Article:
Today’s British cinema and history

I really do not mean to go off on one, but I am, on the one hand in despair about British film’s chosen and preferred subject matter, namely any story involving frocks, carriages and uniforms, yet also delighted when cinema decides on originality and contemporary issues.

It’s been another dense week of screenings with one utterly predictable outing, a film by the renowned Stephen Frears of which he should be ashamed, Victoria and Abdul. Its opening caption, ‘Based on Real Events… Mostly…’ set the tone for a feeble attempt at humour, a myopic exposé of 19th century racism and a script which, despite its opening caption claims was, for almost its entirety, utterly unbelievable. The costumes were great, the acting traditional but the CGI was like something out of a 50’s British studio. A wasted opportunity to be genuinely honest in the presentation of historical facts and accounts. But was I surprised? No. British cinema still panders to endemic ideas and values of deference and a polished vision of power and privilege. The rest of the world may love our costume dramas and imagine that England still thinks it rules the waves – about that delusion I think they are right – yet I am filled with gloom that cinema continues to churn out this stuff, maybe because the more elderly cinema-goer just wants to be reminded of the good old days.

However, there have been other releases that gave me feelings of hope. Debutante Peter Mackie Burns first full-length feature, Daphne, with a singular standout performance by Emily Beecham and stylishly photographed by another debutante, Adam Scarth – a name to watch. Burns gave us the look and feel of contemporary Britain and the existential realities of millennials so convincingly portrayed by Beecham. Another magnificent British film is God’s Own Country. Francis Lee’s first feature may have been seen by some as the UK’s answer to Brokeback Mountain – but much in the same way as Luca Guadagnino’s Call me by Your Name is a film about love, so is this stunning and deeply emotional tour de force. I just think us Brits are best when working on contemporary topics and move away from indulging our national stereotypes in old frocks. Perhaps I am being unfair, because William Oldroyd’s Lady Macbeth, set in 19th century rural England and based on a story by the Russian author Nikolai Leskov, elevates itself far beyond the constraints of Victorian social mores. Unlike Victoria and Abdul which has little if any artistic merit, Lady Macbeth excels in every creative film department.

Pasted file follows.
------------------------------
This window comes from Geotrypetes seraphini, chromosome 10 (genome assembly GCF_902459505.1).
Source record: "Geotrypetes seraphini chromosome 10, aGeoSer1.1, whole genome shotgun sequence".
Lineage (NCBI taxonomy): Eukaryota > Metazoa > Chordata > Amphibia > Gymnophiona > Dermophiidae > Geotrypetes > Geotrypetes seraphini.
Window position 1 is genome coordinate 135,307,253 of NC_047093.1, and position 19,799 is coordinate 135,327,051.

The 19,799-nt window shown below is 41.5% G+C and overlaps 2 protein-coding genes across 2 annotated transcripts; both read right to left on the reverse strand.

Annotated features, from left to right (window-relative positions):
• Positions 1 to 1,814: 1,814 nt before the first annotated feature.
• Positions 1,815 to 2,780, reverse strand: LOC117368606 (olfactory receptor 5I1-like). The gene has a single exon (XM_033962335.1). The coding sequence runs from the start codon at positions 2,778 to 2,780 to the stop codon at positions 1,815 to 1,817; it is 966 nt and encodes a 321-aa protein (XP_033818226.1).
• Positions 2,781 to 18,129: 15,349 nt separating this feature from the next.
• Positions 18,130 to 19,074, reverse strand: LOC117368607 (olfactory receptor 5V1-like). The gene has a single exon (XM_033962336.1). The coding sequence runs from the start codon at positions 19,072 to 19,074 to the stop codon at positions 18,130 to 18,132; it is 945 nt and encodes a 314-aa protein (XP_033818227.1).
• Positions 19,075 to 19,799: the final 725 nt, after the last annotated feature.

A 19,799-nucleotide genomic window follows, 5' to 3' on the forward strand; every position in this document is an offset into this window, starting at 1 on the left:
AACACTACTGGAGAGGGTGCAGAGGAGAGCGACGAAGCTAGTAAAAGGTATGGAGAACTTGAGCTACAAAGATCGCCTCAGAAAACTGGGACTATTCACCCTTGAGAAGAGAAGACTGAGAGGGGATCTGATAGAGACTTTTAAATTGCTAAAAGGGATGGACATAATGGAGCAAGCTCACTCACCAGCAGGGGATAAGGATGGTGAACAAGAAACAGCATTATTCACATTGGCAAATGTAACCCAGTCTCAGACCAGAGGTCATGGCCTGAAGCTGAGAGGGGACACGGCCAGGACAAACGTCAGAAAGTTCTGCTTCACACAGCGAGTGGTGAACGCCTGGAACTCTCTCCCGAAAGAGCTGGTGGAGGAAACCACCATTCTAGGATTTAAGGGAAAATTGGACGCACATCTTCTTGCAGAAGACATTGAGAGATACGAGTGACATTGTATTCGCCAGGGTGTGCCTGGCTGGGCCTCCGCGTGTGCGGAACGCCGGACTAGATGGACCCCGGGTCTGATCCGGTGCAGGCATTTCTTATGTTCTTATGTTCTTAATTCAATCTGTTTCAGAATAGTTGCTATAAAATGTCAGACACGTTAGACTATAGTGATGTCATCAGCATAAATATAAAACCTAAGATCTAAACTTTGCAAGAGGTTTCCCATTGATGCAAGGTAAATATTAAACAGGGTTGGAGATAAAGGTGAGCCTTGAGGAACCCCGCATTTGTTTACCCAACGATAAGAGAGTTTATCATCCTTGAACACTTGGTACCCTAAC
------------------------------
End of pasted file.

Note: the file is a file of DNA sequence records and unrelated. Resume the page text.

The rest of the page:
The screening invitations keep arriving in my email in box and DVD screeners with the post so my evenings are busy. However, at this stage in the BAFTA viewing process my tolerance towards naff films is lowered such that I am no longer prepared to sit in the dark hating a film but am happy to cut my losses or eject the disk and move on to the next. However, works by new directors seem to be pleasing me rather more than those by old hands.

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